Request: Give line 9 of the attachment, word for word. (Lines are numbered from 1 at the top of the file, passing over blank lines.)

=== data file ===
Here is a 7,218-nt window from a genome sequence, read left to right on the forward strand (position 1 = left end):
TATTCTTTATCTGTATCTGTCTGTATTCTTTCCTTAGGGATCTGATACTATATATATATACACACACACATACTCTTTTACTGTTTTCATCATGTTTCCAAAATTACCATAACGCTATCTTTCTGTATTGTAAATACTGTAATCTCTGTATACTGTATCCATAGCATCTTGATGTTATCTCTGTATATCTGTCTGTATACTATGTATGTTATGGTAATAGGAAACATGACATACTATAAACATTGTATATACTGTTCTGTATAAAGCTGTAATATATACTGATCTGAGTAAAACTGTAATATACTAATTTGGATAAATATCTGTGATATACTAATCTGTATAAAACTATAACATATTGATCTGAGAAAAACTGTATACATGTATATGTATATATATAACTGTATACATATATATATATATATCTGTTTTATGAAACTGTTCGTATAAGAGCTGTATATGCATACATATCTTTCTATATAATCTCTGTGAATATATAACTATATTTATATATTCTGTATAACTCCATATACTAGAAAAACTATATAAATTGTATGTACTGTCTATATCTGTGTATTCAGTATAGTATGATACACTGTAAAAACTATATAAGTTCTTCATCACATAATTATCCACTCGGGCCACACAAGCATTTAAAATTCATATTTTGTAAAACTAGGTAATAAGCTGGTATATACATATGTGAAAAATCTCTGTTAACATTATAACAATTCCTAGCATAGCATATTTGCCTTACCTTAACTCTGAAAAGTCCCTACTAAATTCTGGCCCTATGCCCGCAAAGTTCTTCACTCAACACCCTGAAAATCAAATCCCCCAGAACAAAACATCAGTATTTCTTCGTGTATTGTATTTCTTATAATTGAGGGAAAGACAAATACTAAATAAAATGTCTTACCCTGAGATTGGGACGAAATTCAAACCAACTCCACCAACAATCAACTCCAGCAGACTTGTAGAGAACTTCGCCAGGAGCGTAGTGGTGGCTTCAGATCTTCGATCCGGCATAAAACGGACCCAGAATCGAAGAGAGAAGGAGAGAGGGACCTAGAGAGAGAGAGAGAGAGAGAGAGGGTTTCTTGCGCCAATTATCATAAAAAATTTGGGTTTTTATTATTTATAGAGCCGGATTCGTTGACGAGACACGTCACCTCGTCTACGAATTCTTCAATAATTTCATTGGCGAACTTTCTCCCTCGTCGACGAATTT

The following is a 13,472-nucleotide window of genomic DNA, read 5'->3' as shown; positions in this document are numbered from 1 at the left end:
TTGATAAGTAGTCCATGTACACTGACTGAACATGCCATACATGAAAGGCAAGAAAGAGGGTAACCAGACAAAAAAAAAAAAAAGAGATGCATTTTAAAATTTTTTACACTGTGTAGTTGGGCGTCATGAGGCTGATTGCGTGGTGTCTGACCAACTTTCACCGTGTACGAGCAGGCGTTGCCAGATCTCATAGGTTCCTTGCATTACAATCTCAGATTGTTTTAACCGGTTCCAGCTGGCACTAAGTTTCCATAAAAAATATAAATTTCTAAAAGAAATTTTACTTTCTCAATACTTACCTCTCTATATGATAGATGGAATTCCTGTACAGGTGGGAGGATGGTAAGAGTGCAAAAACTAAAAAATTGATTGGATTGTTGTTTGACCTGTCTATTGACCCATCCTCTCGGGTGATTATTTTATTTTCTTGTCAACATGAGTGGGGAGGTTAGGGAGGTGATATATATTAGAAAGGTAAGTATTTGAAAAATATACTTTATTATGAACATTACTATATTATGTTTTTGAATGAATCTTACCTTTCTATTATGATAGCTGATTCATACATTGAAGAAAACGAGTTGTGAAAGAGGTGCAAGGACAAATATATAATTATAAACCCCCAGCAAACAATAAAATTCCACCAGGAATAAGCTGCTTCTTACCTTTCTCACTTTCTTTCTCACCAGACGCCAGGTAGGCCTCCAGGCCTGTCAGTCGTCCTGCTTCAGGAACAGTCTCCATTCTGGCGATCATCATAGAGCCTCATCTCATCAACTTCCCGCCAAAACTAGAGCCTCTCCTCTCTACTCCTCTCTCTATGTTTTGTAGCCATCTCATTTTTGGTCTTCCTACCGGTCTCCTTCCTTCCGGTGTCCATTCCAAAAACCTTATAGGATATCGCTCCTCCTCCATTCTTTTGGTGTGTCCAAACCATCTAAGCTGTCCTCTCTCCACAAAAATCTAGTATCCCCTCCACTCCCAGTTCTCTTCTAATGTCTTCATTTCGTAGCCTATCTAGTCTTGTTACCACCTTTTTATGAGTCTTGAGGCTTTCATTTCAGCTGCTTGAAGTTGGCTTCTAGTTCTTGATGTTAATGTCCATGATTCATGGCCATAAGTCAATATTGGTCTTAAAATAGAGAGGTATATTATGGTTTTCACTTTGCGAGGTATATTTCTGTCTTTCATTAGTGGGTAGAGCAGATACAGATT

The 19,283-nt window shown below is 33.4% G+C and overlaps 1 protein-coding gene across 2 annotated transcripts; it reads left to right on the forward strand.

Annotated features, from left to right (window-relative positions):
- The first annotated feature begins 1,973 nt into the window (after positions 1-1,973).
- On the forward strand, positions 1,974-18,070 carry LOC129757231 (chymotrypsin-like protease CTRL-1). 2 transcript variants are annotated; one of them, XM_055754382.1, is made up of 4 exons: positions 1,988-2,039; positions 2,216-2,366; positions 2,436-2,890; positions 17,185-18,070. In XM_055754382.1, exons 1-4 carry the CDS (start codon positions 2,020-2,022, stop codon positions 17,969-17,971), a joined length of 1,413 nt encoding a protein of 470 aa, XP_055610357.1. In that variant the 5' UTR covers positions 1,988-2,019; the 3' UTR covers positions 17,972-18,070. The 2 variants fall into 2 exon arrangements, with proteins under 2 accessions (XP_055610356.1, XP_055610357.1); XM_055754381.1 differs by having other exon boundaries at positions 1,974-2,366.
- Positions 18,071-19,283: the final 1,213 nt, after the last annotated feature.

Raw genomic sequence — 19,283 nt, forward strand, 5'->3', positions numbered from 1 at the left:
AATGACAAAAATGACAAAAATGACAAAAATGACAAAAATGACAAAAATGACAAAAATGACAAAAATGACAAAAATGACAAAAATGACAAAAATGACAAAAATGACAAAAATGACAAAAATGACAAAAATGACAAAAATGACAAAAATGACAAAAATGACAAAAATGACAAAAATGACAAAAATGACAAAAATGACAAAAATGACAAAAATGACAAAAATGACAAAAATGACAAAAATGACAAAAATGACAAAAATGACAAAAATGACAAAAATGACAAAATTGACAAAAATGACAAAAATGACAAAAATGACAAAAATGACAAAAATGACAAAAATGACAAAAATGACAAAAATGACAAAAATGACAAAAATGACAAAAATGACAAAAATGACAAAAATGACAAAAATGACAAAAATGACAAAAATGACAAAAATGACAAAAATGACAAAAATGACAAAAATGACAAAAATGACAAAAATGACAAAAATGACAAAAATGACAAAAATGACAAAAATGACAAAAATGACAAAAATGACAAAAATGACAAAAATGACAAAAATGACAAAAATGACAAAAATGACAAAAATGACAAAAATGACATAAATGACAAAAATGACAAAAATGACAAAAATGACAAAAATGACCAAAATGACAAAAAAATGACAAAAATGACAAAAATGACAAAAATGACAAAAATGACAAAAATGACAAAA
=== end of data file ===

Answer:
- Positions 18,071-19,283: the final 1,213 nt, after the last annotated feature.